According to the National Sexual Assault Resource Center, one in five women and one in 16 men are sexually assaulted while in college. More than 90 percent of sexual assault victims on college campuses do not report the assault, and 81 percent of women and 35 percent of men report significant short-term or long-term impacts such as Post-Traumatic Stress Disorder (PTSD).

“These statistics are shocking and should evoke a call to action,” the students said in a collaborative statement to The Chanticleer. “Our class decided to raise awareness about sexual assault on campus as a way reduce those numbers on our campus.””

Drive Out Sexual Assault is set to begin on March 28 and will run until the week of final exams in April. Items for donation include individually wrapped snack items, bottled water, menstrual pads, travel size toiletry items, toothbrushes, hair brushes or combs, packs of computer paper, two-pocket folders, paper towels, cleaning supplies, grocery store tote bags, yoga mats and restaurant gift cards.

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The completed boxes wait in the Honors House basement until distribution after Spring Break. (Katie Cline/The Chanticleer)

Boxes will be placed in the TMB, Stone Center, Martin Hall, Bibb Graves, Ayers Hall, Mason Hall and the residence halls.

“We, along with 2nd Chance, Inc., believe that victims have already been through a humiliating and dehumanizing experience and that we should be sending them home with proper supplies and support rather than in a hospital gown,” the student statement said.

Harvest Festival soon-to-be tradition

If you happened to stumble upon the quad Tuesday night, you would have found yourself amongst miniature superheroes, ghastly ghouls, and candy-eating royalty at the SGA’s Fall Harvest Festival. Celebrating its second year, this event brings together organizations from all across campus to give back to the community through volunteering and provides entertainment and games for all those who attend.

Students of all kinds blended in with their own creative costumes and themed tables in what can only be described as true Halloween spirit. Ranging from freshman zombies to Hogwarts students to Pokémon trainers, JSU students were given the chance to create games for their organizations and clubs for those who attended the Harvest Fest.

From sponsoring pumpkin bowling to bean-bag-tosses, local children who came to the event were catered to with the promise of candy with each table’s display. Alongside the students, the crowd was also offered an arrangement of activities including the inflatable duel match provided by the National Guard and dance performances via the Dance Academy.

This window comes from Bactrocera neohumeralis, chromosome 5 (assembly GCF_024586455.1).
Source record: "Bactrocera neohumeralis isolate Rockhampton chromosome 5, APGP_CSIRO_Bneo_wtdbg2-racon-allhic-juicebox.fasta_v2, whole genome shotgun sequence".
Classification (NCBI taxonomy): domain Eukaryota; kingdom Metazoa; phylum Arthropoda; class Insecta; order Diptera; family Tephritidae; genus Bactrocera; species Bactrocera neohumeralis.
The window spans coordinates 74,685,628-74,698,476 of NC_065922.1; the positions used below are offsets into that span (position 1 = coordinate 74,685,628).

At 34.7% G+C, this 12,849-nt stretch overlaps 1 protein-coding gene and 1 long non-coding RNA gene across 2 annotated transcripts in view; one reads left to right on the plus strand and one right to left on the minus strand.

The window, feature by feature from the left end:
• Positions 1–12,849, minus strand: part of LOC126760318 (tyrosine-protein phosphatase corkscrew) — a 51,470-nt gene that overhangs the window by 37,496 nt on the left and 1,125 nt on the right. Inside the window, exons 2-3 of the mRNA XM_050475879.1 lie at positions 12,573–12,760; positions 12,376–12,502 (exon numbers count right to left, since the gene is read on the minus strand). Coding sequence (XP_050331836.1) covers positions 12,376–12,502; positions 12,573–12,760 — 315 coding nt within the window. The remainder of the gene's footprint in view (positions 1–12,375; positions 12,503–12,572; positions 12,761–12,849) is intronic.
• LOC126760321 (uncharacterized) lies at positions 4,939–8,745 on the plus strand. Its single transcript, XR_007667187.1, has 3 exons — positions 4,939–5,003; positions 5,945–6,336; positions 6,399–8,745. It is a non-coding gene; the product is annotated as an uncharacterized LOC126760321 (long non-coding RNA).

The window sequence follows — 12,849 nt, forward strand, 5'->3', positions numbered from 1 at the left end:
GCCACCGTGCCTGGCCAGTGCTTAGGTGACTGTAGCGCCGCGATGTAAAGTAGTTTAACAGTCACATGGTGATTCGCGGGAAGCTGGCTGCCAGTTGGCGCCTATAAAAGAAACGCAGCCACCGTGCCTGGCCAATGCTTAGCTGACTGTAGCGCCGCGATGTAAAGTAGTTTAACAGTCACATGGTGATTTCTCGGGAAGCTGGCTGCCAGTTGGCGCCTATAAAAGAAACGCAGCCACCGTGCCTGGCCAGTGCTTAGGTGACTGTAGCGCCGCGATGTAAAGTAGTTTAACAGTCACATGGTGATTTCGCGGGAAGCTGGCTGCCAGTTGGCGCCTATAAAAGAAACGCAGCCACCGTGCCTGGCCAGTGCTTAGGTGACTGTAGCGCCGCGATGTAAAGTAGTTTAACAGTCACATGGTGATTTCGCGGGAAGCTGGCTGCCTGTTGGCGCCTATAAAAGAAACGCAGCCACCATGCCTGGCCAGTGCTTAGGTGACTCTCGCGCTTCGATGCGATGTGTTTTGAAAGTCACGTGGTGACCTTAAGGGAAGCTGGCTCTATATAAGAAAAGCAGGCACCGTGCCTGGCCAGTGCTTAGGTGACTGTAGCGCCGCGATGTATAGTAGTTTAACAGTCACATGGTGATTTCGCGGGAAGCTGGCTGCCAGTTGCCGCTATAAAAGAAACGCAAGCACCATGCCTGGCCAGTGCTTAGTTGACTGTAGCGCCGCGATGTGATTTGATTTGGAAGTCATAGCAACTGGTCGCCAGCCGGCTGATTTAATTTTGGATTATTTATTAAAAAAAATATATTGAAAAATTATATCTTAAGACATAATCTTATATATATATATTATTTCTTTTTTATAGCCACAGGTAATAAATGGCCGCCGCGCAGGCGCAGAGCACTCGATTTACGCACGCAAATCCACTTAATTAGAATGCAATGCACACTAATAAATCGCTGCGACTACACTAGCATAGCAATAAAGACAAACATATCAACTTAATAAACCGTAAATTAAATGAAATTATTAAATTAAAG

JSU’s Student Government Association’s Kalyn Cabral was very enthusiastic when discussing this year’s event.

“My favorite part about it is that people really get into it and decorating. I really enjoy the atmosphere.”

Although it is only the festival’s second year, it has already made a big impact here on campus. With over twenty-seven on-campus organizations involved, it’s easy to see how much potential this autumn time event has.
There are hopes for even more growth with next year’s fall, but for now JSU’s students have accomplished bringing an afternoon of fun to the campus and local community.

It just goes to show that it doesn’t matter how old you are when it comes to enjoying the fun of wearing a costume, playing games, and eating candy.

Megan Wise
Staff Writer

2014 Elite Honors Scholars presented to President

This Tuesday on the 11th floor of the Houston Cole Library the 2014 Elite Honors Scholars were officially introduced into the program and presented before President Meehan.

Here at JSU, the Honors Program helps provide academically gifted students with an enriched educational experience in a diverse range of courses, as well as help students fulfill their potential in their chosen fields.

Every year, eight incoming freshman are selected and awarded the prestigious Elite Honors Scholarship. Spirits were high as each new addition was called forward and presented before family and staff into the program amongst their peers.

Much like the sorority and fraternity systems, the Honors Program Elites have adopted a tradition of “links” to help new members settle into college life and guide them throughout their time settling into JSU. Each new Elite Scholar found out with whom they had been “linked” on Tuesday night.

Before the presentation of the Elites, both President Meehan and Dr. Steven Whitton spoke on what it means to be an Elite Scholar at Jacksonville State University.